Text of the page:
Thank you for the question, Mr. Goguen. You are right: Justice Décary's decisions are clear. He said that the civil code is part of the legal system in Quebec.
He's very definitive in that particular decision. Our government recognizes that there is a crucial role of the civil law at every level of the court system, particularly at the Supreme Court itself, so these interpretative amendments that we're presenting are intended, as I've stated a few times, to clarify the existing law. They will ensure, in my view, the right of Quebec judges at the Federal Court level to sit on the Supreme Court and bring their expansive experience, which also involves dealing with the civil law, and which also involves, of course, being inclusive of the province of Quebec.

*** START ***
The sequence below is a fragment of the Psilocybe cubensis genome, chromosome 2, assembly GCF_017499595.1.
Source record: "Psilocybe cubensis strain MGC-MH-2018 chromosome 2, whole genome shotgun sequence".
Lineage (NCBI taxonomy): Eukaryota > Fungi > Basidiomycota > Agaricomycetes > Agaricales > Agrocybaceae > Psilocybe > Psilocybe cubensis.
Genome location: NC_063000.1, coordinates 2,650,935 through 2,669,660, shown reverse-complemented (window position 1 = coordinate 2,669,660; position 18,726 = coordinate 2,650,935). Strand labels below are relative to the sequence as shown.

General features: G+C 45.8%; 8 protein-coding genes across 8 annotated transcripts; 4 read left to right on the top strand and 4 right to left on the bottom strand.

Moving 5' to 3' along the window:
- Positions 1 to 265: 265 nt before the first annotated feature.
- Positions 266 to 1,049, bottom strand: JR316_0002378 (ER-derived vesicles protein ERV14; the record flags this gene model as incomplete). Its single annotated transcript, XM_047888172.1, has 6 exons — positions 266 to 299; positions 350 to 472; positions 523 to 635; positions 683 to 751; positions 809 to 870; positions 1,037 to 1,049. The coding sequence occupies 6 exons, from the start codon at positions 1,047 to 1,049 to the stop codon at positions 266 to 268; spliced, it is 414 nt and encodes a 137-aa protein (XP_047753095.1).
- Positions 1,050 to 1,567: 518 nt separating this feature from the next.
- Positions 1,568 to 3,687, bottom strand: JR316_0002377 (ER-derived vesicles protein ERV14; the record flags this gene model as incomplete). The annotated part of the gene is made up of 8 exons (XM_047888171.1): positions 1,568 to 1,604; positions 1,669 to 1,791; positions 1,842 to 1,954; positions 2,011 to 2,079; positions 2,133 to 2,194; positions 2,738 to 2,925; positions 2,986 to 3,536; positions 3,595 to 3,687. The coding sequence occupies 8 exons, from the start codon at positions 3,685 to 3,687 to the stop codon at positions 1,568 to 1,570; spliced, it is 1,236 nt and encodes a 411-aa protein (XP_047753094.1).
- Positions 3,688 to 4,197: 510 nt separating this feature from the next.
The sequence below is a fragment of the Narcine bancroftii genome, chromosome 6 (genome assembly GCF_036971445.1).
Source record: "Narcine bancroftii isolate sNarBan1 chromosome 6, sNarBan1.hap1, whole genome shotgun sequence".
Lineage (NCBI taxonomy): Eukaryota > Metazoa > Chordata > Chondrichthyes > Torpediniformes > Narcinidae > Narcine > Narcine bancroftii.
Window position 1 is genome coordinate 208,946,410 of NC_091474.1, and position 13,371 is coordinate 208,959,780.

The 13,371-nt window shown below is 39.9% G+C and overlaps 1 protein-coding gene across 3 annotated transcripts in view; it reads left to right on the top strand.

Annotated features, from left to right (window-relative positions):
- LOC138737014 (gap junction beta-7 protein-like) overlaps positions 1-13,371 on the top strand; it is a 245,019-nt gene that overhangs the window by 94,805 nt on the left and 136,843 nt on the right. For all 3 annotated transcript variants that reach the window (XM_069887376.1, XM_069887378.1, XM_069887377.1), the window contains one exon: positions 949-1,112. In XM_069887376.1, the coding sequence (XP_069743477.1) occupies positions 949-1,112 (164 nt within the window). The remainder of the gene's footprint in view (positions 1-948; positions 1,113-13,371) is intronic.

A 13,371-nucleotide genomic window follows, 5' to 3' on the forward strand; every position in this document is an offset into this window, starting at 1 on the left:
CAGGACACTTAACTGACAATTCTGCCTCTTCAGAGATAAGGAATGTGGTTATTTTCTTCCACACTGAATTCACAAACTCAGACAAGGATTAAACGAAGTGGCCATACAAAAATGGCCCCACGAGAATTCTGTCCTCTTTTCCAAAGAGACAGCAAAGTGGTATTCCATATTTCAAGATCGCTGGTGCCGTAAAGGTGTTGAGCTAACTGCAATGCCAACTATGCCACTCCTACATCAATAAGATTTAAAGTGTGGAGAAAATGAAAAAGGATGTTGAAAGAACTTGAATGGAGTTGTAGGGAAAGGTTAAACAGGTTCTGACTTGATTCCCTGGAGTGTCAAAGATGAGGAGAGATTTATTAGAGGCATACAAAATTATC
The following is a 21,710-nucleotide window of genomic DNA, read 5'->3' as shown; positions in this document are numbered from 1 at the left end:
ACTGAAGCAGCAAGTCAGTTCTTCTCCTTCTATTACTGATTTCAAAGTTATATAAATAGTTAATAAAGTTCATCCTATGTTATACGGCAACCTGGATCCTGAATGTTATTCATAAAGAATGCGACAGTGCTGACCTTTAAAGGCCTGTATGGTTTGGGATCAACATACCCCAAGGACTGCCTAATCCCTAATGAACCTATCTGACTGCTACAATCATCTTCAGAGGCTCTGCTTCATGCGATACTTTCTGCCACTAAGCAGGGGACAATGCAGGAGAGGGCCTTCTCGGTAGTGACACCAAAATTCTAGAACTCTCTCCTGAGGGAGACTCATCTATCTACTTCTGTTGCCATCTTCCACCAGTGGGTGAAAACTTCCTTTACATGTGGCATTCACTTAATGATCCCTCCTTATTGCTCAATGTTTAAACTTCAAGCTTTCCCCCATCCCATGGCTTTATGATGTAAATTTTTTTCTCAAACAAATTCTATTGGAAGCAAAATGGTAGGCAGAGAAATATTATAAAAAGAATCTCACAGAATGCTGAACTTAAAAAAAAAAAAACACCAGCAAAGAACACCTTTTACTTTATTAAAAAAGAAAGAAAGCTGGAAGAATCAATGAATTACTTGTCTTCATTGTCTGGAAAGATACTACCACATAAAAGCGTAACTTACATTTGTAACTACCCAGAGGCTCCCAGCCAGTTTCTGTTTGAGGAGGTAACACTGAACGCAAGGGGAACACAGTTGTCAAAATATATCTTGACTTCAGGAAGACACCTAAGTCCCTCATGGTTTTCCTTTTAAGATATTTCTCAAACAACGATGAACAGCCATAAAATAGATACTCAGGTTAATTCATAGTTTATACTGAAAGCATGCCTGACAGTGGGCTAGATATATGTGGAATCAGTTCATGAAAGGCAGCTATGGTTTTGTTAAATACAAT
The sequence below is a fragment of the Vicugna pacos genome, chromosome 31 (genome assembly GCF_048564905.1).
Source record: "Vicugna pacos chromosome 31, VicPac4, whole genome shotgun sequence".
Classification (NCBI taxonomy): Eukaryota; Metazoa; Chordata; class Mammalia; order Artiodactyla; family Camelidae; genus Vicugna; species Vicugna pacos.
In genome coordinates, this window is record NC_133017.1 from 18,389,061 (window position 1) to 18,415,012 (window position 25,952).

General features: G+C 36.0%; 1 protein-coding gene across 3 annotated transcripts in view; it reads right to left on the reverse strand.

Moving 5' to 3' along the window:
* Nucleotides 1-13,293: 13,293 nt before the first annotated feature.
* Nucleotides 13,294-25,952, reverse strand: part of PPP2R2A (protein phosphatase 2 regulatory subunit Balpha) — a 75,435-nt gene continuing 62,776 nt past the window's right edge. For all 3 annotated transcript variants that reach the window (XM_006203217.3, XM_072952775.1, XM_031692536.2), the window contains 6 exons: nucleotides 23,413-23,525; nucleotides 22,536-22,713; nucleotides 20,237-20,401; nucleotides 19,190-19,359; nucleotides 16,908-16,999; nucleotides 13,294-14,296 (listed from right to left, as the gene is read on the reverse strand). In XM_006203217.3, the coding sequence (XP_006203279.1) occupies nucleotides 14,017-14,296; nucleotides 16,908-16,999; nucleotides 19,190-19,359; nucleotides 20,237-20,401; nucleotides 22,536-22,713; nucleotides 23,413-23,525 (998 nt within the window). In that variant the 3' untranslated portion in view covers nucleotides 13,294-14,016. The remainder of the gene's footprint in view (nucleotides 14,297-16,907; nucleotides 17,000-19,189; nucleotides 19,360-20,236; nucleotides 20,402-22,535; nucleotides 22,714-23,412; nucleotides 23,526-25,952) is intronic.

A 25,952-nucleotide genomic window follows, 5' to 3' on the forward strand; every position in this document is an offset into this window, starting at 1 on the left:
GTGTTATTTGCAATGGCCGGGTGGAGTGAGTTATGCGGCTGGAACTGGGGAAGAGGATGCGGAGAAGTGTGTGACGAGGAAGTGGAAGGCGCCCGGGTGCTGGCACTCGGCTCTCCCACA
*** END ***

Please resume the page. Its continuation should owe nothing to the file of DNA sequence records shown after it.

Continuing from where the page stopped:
It's necessary, in my view, that we ensure there is a positive evolution and influence of bijuridisme at every court level. In fact, Mr. Justice Décary illustrates this: that growing the place of bijuridisme is already happening in our courts.
He affirms that. He wrote a letter, as you're probably aware and as you've alluded to, in La Presse, about these two declaratory provisions. He wrote, “I was a civil law practitioner when I was appointed and I have continued to be one.” So whether you're appointed to the Supreme Court of Canada or whether you're a federal jurist or an appeal court jurist, it doesn't somehow cease your attachment to the civil law, because the civil law is still under contemplation by both of those courts.
That principle that Justice Décary established in this case of
St-Hilaire v. Canada (Attorney General)
was very much recognized by Parliament in the Federal Law--Civil Law Harmonization Act No. 1, so I would suggest to you that your assertion is correct.